APPLYING SCIENCE TO THE COMMUNITY
Students at the BSSW and MSW degree levels learn to use science-based evidence to guide their practice, and the use of scientific method to evaluate their efforts is a key aspect of our curricula.
At the doctoral level, students engage independent inquiry related to a number of important topics. Below is a sampling of the excellent and innovative work our students engage in.
PHD STUDENT RESEARCH PROJECT
Quality of life is important across the age spectrum. A recent graduate from our PhD Program, Dr. Noelle Fields, studied the personal and environmental factors that influence how long older adults are able to stay in Assisted Living facilities, which is an indication of their quality of life in those facilities. Examining the administrative records of 218 residents admitted to three programs over a five year period, Dr. Fields learned that the median length of stay in the programs was a little more than two and a half years (32 months). Significant predictors of length of stay included the number of medical diagnoses a resident had, a level of care score, and the facility itself, indicating that different facilities are able to maintain longer lengths of stay. Dr. Fields recently accepted a position as assistant professor at the School of Social Work at the University of Texas Arlington where she will teach and continue her research.
MSW STUDENT THESIS PROJECT
Danielle Ruderman completed her MSW thesis about undergraduate students with disabilities. In a summary of her project, Danielle writes:
“The purpose of this study was to identify factors associated with academic outcomes among undergraduate students with disabilities. A retrospective cohort study design was used to examine academic performance among a split-half, random sample of 233 undergraduate students who enrolled into the Ohio State University Office of Disability Services (ODS) from 7/1/2003 to 6/30/2005. A majority, 74.2%, of the sample graduated from OSU, and of those that graduated, 91.3% earned their degree within six years. Minority students and students with a higher grade point average at intake were more likely to graduate within six to eight years. Older students and students enrolled part-time were less likely to graduate or graduate within six years. Students who registered for accommodations during their freshmen year were more likely to graduate within six years. Students majoring in Arts and Sciences graduated with lower final grade point averages than other students. Additionally, students with higher grade point averages at intake were more likely to display higher grade point averages at graduation. University administrators and Disability Services program directors and staff seeking to enhance academic performance among undergraduate students with disabilities are advised to enroll students during their first year, and to target risk groups, including non-traditional and part-time students, those majoring in Arts and Sciences and those with low initial grade point averages.”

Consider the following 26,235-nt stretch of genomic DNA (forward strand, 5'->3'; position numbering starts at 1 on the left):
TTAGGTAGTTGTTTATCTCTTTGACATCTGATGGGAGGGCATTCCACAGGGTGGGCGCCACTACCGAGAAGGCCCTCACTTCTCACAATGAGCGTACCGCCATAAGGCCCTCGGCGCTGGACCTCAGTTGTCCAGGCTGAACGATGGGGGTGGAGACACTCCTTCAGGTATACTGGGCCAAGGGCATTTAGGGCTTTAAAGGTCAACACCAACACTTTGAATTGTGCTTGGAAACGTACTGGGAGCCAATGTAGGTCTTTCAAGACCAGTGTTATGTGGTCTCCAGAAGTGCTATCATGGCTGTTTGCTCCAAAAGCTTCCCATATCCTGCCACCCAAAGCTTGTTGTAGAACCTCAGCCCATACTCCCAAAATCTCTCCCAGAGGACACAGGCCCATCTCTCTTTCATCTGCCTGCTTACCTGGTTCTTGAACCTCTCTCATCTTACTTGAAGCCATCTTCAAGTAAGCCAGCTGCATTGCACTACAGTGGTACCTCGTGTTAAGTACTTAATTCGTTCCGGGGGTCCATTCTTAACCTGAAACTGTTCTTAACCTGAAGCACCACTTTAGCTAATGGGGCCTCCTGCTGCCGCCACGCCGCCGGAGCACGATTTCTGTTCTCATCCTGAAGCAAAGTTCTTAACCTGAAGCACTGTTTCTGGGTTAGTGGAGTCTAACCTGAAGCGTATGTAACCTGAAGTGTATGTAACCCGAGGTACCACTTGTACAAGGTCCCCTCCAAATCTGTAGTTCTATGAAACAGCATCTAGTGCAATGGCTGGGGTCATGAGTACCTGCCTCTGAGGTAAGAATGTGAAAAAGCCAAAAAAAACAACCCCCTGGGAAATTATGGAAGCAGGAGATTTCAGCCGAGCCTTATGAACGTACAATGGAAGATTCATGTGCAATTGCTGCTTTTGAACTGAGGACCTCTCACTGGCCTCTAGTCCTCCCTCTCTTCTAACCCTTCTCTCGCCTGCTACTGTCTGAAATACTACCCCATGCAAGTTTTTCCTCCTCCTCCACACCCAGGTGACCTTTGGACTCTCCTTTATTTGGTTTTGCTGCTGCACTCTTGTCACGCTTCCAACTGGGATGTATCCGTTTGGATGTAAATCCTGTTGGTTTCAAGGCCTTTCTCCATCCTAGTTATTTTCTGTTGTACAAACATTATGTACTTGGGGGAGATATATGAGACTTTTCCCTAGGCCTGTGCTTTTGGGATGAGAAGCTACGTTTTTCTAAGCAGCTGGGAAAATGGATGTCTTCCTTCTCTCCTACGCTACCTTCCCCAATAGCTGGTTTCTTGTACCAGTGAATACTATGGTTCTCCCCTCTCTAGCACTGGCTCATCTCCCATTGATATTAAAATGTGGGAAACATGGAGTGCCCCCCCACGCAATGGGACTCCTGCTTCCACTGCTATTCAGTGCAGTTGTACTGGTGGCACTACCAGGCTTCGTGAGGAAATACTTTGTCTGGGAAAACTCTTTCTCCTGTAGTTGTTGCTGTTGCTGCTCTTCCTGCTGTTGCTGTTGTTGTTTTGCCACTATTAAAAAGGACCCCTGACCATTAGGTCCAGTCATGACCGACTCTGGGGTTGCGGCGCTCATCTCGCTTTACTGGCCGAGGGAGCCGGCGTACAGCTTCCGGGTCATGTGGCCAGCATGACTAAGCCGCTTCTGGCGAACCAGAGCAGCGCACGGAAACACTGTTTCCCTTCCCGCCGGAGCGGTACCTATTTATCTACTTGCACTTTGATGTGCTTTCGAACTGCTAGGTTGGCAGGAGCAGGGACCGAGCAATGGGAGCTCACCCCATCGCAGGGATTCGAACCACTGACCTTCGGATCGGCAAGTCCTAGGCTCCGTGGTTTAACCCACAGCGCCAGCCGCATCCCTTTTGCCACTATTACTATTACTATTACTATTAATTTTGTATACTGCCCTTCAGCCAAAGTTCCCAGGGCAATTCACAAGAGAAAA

UNDERGRADUATE STUDENT THESIS PROJECT
A recent graduate of our undergraduate social work program, Julie Cochran, completed her senior honors thesis on the conceptualization of gender nonconformity among mental health professionals. Julie says of her project:
“Individuals that are gender nonconforming often experience discrimination, violence, and limited social support. Our culture conceptualizes gender in such a way that it makes it almost impossible for gender nonconforming individuals to express themselves freely without running into problems from the outside environment. Social support is imperative to individuals’ ability to be resilient in their environments, and mental health professionals are responsible for helping individuals achieve higher levels of social support. Since this is so, it is imperative for mental health professionals to understand the experiences of gender nonconforming individuals in such a way that ensures they will not have transphobic beliefs, stereotypes, and biases. With limited research available to guide practice, this exploratory study seeks to further explore the way in which mental health professionals from several different disciplines conceptualize gender nonconformity and how this conceptualization is related to transphobia utilizing queer theory as a theoretical framework. A questionnaire was administered to mental health professionals working at several mental health agencies in Columbus, Ohio. This research will produce a greater understanding of how mental health professionals conceptualize gender nonconformity and help identify potential needs for further research and education in this area.”